I became interested in China as a place and Chinese as a language through a Stephen Chow movie. I remember it clearly: Looney Tunes style fight scenes, word-plays I had no hope of ever understanding, and some novel philosophical basis to the bizarre comedy. The movie was Kung Fu Hustle（功夫）and I was 17-years-old. The experience sparked within me a passion to download (sorry Steve) the entirety of Stephen Chow's illustrious (at times) filmography and watch the whole catalog in an obsessive, Pokemonish way. After working through those movies and viewing Zhang Yimou's House of Flying Daggers（十面埋伏）, a strong passion reverberated through my chest, and I had a real desire to become Chinese and fly around on bamboo all day. But I cast these emotions aside.
Fast forward to the end of my senior year of high school. I chose to join the Navy on what was basically a favor for a friend to get free stuff – I walked up to a recruiter's table for a free US Navy water bottle and walked away with a contract. Upon completing the lengthy enlistment process my fate was revealed to me: I was to go to the Defense Language Institute to study Chinese.
Upon suffering through boot camp, where I learned such impressive skills as how to sew a button (I am not crafty) and how to fold and hang clothing ( by any means ), I arrived at DLI to fulfill my true purpose. I was ebullient. I approached learning the Chinese language with a fervor I had previously only saved for chasing women and playing Shenmue II (way ahead of its time, really). I approached Chinese language acquisition in a way that was, I felt, extremely simple. Based on an analysis of how I had learned English as a child, I realized that I needed to watch a ton off TV, read as many books and comic books as possible, and surround myself with Chinese people to correct my mistakes.
It sounds easy because it's so simple, but it can be difficult to implement. Diving completely into a foreign language with media as your main tool might seem an uncertain process, and many, many teachers have told me that the methods I use just don't work. A friend of mine who was just as serious about Chinese as I am and a little more abrasive (with negative, penetrating teachers) f aced expulsion for trying to “buck the system.” Fighting The Man alone is difficult. Add to that the unique challenge of trying to abandon your learning paradigm for a completely new one and the task seems impossible.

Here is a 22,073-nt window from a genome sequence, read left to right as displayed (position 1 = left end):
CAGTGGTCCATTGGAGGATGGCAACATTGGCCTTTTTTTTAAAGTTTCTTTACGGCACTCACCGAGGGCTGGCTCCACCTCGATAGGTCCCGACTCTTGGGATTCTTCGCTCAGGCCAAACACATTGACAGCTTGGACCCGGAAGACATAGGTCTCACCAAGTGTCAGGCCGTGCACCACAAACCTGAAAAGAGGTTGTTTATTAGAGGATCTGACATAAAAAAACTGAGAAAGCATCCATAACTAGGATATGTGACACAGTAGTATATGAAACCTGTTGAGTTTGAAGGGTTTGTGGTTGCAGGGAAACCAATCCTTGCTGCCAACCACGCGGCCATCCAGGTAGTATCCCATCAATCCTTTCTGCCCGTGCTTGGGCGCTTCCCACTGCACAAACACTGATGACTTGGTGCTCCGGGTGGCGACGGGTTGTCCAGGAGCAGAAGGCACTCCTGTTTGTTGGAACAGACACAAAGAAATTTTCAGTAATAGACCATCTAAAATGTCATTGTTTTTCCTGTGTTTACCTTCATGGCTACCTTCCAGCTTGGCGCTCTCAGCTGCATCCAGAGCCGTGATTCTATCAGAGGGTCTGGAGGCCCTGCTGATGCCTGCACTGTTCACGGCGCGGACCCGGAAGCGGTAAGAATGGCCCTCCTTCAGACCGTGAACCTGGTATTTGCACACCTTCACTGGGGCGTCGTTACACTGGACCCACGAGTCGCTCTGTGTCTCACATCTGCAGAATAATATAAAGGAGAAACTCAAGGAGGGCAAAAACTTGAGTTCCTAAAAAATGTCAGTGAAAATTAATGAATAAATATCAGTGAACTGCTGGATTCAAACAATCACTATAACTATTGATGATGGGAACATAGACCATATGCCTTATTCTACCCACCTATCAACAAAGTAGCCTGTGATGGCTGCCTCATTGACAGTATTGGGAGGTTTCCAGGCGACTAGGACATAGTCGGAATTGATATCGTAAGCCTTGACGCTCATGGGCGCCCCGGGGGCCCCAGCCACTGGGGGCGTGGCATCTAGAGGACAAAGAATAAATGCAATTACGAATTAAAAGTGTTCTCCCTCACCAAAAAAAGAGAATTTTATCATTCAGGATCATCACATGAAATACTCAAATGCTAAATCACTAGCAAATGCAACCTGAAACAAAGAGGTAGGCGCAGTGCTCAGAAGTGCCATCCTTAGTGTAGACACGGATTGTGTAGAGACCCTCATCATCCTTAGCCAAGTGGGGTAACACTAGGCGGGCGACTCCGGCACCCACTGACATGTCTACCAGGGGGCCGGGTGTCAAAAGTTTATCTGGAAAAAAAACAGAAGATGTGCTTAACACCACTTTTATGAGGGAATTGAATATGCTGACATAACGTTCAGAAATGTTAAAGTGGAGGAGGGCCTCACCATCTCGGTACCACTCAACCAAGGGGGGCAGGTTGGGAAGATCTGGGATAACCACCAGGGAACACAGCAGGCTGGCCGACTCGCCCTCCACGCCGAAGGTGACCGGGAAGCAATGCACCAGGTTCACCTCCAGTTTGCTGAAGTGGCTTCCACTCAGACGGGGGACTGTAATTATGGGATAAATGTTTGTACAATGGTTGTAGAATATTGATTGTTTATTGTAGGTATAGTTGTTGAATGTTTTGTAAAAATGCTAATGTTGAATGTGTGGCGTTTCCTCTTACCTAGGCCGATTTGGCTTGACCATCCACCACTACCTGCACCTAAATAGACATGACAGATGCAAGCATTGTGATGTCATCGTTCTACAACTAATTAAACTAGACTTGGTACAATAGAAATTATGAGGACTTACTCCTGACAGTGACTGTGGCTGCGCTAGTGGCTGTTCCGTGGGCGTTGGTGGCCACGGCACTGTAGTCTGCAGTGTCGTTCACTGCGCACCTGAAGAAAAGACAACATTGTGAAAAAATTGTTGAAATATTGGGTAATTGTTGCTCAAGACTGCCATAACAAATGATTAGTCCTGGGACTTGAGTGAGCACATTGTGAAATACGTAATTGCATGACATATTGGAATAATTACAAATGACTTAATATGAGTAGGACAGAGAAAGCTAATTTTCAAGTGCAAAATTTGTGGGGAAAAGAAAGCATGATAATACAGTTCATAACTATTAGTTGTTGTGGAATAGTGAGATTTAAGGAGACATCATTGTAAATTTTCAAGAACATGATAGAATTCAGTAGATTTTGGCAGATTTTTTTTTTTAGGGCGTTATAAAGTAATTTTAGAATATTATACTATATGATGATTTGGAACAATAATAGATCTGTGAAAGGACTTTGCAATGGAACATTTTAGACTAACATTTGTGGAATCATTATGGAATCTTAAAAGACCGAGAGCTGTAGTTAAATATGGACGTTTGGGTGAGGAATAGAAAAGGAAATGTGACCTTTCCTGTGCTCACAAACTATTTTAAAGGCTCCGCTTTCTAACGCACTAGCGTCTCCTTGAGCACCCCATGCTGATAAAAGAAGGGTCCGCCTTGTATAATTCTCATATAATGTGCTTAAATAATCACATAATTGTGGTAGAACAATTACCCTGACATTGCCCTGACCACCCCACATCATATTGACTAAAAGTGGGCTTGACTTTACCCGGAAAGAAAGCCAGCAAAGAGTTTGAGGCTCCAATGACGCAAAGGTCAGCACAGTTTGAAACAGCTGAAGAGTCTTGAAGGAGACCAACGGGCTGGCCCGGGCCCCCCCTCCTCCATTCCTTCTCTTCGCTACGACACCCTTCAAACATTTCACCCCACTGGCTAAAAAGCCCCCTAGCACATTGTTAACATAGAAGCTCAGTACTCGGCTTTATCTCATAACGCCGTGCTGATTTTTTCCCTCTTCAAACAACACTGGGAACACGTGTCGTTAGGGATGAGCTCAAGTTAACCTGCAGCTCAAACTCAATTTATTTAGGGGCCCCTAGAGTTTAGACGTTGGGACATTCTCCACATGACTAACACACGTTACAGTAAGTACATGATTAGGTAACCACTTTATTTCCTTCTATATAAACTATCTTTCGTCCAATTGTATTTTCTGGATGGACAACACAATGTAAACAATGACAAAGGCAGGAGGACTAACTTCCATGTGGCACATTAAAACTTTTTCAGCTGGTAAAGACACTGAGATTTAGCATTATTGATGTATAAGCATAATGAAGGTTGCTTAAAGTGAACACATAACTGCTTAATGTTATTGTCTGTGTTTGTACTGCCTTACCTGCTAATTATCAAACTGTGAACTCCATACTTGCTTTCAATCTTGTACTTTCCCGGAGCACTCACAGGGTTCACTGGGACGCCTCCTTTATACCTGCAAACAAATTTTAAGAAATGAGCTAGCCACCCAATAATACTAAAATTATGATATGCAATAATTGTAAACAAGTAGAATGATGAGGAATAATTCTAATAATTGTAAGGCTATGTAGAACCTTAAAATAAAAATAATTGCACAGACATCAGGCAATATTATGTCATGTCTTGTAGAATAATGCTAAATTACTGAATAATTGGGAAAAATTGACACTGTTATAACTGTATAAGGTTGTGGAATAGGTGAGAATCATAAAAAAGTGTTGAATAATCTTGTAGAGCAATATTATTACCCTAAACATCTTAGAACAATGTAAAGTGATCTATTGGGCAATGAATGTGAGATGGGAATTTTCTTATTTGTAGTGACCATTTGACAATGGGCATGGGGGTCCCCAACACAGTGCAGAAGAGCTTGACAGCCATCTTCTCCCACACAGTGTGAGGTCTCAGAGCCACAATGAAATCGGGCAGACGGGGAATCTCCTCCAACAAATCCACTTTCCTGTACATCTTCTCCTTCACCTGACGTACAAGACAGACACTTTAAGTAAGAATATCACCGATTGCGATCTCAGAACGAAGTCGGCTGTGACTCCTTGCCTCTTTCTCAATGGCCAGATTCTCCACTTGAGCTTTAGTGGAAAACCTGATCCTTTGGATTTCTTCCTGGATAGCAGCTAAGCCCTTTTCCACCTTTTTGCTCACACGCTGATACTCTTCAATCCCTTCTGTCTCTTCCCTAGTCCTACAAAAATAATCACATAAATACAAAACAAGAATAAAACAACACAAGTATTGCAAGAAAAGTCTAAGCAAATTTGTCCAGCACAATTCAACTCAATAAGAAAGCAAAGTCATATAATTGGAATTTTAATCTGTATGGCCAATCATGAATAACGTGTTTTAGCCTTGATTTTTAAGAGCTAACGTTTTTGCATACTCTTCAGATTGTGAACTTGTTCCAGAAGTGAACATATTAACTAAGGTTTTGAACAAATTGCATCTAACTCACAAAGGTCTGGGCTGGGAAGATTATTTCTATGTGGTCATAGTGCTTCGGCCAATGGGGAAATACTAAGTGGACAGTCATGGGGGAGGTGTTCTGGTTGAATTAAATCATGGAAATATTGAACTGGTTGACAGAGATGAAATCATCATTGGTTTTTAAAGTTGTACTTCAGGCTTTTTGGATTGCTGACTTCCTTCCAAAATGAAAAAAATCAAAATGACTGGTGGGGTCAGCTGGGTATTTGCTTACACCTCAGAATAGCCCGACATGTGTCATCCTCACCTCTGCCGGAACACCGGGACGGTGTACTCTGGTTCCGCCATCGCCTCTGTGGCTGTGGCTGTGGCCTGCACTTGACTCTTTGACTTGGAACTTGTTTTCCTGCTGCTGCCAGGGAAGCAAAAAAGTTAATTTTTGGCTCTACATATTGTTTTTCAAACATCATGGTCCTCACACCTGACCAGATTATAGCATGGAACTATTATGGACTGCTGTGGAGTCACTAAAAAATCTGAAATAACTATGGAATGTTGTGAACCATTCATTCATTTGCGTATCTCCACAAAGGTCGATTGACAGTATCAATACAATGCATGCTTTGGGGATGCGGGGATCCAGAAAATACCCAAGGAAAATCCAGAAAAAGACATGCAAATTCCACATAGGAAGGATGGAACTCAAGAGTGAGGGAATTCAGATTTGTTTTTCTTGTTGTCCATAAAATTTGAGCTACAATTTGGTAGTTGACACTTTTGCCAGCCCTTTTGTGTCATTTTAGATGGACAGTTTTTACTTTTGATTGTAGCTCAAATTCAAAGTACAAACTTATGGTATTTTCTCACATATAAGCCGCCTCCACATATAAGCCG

But it's not. I firmly believe that anyone can learn a foreign language, and linguistic research consistently supports this. The extent to which you learn a language and the rate at which you learn are determined only by the amount of time and focus you devote to the task. That time and focus will in turn determine how much you gain from learning the language and how much you enjoy what you are doing.
This blog will do three things. It will:
Identify basic mental model shifts important in becoming more productive in your language learning.
Describe techniques used to optimize the time you have and provide examples of ways in which they can be executed.
Render support. Depending on your location, many aspects of language learning can be daunting and the process can seem lonely. But there are many like-minded people no different than you who have begun this journey and are walking up the long mountain of language mastery with you.
The road is long and winding, but the soul still burns...